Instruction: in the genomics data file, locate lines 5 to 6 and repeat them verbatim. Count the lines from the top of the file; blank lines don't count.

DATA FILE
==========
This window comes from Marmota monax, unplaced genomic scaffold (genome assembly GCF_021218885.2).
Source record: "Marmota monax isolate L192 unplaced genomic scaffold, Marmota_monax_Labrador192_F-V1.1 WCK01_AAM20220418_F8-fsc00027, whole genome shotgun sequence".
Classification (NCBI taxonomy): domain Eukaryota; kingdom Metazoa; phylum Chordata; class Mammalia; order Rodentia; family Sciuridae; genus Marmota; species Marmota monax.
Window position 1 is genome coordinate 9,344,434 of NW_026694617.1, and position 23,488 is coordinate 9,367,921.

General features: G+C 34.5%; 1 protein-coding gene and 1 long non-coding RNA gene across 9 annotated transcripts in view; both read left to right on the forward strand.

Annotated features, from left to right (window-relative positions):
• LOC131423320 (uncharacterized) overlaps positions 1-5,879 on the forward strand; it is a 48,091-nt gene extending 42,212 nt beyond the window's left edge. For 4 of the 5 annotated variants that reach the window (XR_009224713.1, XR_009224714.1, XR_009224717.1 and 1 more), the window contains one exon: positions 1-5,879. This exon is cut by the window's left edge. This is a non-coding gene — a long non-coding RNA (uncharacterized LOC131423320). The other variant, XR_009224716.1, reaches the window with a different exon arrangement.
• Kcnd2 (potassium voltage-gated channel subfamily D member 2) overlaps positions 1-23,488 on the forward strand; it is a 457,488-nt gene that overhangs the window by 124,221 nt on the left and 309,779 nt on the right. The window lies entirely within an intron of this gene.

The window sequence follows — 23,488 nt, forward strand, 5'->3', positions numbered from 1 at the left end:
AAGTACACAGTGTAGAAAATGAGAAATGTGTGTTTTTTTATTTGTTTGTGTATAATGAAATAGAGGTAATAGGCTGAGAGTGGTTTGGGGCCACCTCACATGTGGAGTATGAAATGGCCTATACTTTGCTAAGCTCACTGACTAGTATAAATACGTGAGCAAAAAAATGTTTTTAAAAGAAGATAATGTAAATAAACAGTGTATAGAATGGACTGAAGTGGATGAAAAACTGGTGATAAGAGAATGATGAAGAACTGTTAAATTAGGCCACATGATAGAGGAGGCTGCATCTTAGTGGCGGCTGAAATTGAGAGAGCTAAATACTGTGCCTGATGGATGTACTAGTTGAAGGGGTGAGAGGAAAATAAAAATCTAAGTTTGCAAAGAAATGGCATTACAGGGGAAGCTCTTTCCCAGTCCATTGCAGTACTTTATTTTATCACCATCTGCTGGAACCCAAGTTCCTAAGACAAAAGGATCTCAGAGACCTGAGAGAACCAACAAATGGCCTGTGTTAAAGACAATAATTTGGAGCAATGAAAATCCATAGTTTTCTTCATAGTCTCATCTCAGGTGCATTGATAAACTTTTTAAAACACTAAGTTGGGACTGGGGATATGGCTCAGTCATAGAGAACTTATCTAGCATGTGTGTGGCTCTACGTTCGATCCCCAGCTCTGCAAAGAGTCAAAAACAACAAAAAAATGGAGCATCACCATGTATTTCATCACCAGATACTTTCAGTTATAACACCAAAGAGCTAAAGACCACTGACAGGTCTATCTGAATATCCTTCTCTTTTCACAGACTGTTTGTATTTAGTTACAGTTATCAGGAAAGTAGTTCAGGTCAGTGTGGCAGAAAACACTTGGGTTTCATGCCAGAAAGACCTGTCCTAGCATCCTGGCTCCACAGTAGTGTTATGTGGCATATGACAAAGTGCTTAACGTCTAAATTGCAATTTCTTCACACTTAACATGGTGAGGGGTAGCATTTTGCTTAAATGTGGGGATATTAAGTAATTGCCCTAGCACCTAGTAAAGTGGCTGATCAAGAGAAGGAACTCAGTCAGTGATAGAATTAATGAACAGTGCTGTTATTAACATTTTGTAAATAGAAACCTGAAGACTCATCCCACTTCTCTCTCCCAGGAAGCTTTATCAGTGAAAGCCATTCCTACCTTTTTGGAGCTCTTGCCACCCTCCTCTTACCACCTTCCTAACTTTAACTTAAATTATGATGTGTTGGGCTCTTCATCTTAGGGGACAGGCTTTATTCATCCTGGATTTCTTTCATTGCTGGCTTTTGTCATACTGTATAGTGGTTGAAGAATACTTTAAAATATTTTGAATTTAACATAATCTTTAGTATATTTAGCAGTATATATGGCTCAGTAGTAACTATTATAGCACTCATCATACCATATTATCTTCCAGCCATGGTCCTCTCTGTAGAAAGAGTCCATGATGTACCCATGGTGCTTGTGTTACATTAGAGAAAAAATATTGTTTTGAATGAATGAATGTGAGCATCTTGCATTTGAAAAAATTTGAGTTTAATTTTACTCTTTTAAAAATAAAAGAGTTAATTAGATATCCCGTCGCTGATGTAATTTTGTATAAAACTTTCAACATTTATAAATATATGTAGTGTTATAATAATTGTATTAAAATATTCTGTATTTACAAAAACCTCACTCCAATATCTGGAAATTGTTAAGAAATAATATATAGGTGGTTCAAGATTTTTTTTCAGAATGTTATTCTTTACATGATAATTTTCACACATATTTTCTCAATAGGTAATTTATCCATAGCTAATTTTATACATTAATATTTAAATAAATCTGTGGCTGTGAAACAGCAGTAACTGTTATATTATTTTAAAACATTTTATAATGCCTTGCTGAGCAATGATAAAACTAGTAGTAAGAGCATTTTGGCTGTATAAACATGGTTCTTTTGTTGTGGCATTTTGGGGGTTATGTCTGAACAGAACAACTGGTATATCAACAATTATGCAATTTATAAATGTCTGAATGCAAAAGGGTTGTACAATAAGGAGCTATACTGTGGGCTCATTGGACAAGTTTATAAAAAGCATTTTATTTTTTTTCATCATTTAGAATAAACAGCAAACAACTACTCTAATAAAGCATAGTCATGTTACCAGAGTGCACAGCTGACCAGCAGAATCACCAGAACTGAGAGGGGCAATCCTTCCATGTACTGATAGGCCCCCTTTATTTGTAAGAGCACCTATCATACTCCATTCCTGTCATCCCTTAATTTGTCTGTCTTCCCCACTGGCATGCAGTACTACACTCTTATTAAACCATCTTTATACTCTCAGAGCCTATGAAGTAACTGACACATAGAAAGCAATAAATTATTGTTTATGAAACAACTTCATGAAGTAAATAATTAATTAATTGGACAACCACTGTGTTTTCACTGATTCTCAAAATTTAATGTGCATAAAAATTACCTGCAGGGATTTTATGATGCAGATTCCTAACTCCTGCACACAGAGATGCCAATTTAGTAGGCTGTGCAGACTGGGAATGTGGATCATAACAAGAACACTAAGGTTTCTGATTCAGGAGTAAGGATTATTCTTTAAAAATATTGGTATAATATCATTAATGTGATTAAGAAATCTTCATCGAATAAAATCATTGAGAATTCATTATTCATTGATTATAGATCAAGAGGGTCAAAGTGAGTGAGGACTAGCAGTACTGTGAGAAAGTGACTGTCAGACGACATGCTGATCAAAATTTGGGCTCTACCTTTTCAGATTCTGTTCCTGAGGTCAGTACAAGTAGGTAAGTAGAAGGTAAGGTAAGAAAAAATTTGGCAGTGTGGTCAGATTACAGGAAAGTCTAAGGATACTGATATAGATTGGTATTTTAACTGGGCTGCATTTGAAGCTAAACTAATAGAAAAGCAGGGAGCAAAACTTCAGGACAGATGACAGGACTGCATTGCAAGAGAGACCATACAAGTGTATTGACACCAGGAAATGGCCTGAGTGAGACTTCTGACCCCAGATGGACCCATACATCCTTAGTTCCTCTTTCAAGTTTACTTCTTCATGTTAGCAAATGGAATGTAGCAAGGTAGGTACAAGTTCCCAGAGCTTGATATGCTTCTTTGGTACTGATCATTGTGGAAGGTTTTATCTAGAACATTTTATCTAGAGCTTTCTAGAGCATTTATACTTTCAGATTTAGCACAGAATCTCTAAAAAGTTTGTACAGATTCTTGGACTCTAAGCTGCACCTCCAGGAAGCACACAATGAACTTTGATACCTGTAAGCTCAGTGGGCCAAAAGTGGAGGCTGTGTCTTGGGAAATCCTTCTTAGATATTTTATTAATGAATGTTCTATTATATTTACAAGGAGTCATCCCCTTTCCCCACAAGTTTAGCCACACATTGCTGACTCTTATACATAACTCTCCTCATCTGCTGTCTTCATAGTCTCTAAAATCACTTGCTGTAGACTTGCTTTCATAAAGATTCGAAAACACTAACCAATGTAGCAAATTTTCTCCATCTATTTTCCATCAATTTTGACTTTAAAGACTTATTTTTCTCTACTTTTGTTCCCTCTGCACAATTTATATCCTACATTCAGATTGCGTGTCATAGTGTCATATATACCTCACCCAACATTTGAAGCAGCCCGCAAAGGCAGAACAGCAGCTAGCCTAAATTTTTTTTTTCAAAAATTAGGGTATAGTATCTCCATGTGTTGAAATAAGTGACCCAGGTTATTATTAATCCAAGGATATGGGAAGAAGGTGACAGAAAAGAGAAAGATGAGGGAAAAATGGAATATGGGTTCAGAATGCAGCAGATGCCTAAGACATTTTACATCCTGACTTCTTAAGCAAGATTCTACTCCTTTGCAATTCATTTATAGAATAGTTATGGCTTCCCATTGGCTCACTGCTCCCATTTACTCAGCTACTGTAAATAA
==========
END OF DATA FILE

General features: G+C 34.5%; 1 protein-coding gene and 1 long non-coding RNA gene across 9 annotated transcripts in view; both read left to right on the forward strand.

Annotated features, from left to right (window-relative positions):